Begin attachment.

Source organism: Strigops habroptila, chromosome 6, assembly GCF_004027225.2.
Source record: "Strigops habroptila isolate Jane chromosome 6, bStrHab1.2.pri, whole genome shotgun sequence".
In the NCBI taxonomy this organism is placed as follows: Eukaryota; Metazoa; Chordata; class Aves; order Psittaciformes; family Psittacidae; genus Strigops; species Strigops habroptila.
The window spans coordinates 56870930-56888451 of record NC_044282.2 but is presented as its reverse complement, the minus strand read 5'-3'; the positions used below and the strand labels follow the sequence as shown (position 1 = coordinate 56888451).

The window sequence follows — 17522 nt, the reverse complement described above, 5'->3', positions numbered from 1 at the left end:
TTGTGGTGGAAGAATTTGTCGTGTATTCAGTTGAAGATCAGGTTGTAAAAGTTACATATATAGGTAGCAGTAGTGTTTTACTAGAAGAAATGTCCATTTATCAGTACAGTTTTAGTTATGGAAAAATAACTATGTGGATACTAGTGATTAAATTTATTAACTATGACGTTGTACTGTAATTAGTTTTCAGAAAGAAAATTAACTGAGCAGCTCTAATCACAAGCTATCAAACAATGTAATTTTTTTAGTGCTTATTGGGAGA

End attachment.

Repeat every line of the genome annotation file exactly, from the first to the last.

Source organism: Strigops habroptila, chromosome 6, assembly GCF_004027225.2.
Source record: "Strigops habroptila isolate Jane chromosome 6, bStrHab1.2.pri, whole genome shotgun sequence".
In the NCBI taxonomy this organism is placed as follows: Eukaryota; Metazoa; Chordata; class Aves; order Psittaciformes; family Psittacidae; genus Strigops; species Strigops habroptila.
The window spans coordinates 56870930-56888451 of record NC_044282.2 but is presented as its reverse complement, the minus strand read 5'-3'; the positions used below and the strand labels follow the sequence as shown (position 1 = coordinate 56888451).

The window sequence follows — 17522 nt, the reverse complement described above, 5'->3', positions numbered from 1 at the left end:
TTGTGGTGGAAGAATTTGTCGTGTATTCAGTTGAAGATCAGGTTGTAAAAGTTACATATATAGGTAGCAGTAGTGTTTTACTAGAAGAAATGTCCATTTATCAGTACAGTTTTAGTTATGGAAAAATAACTATGTGGATACTAGTGATTAAATTTATTAACTATGACGTTGTACTGTAATTAGTTTTCAGAAAGAAAATTAACTGAGCAGCTCTAATCACAAGCTATCAAACAATGTAATTTTTTTAGTGCTTATTGGGAGA